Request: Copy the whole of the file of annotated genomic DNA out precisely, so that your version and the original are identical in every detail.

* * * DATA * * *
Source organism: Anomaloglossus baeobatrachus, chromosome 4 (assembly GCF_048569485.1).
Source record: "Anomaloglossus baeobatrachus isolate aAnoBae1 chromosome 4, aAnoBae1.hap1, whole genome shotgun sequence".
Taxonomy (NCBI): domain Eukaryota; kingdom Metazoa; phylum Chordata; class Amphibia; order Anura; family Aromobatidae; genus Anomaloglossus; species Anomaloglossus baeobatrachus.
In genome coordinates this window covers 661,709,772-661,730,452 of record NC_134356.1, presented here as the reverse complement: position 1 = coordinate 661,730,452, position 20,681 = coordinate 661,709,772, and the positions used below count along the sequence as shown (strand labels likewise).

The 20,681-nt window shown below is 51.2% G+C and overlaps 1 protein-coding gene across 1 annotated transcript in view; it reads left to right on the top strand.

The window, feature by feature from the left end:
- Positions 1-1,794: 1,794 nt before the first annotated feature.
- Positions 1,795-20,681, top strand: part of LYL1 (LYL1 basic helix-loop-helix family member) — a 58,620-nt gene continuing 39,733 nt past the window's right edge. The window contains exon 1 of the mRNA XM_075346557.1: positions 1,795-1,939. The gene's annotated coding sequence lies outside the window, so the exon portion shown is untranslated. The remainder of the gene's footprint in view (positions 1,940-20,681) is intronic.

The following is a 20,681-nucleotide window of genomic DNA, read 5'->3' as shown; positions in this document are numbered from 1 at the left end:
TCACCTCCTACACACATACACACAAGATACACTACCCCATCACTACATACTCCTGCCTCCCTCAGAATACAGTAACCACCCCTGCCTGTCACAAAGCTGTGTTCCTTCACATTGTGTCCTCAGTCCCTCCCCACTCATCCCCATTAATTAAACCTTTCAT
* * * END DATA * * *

Source organism: Anomaloglossus baeobatrachus, chromosome 4 (assembly GCF_048569485.1).
Source record: "Anomaloglossus baeobatrachus isolate aAnoBae1 chromosome 4, aAnoBae1.hap1, whole genome shotgun sequence".
Taxonomy (NCBI): domain Eukaryota; kingdom Metazoa; phylum Chordata; class Amphibia; order Anura; family Aromobatidae; genus Anomaloglossus; species Anomaloglossus baeobatrachus.
In genome coordinates this window covers 661,709,772-661,730,452 of record NC_134356.1, presented here as the reverse complement: position 1 = coordinate 661,730,452, position 20,681 = coordinate 661,709,772, and the positions used below count along the sequence as shown (strand labels likewise).

The 20,681-nt window shown below is 51.2% G+C and overlaps 1 protein-coding gene across 1 annotated transcript in view; it reads left to right on the top strand.

The window, feature by feature from the left end:
- Positions 1-1,794: 1,794 nt before the first annotated feature.
- Positions 1,795-20,681, top strand: part of LYL1 (LYL1 basic helix-loop-helix family member) — a 58,620-nt gene continuing 39,733 nt past the window's right edge. The window contains exon 1 of the mRNA XM_075346557.1: positions 1,795-1,939. The gene's annotated coding sequence lies outside the window, so the exon portion shown is untranslated. The remainder of the gene's footprint in view (positions 1,940-20,681) is intronic.

The following is a 20,681-nucleotide window of genomic DNA, read 5'->3' as shown; positions in this document are numbered from 1 at the left end:
TCACCTCCTACACACATACACACAAGATACACTACCCCATCACTACATACTCCTGCCTCCCTCAGAATACAGTAACCACCCCTGCCTGTCACAAAGCTGTGTTCCTTCACATTGTGTCCTCAGTCCCTCCCCACTCATCCCCATTAATTAAACCTTTCAT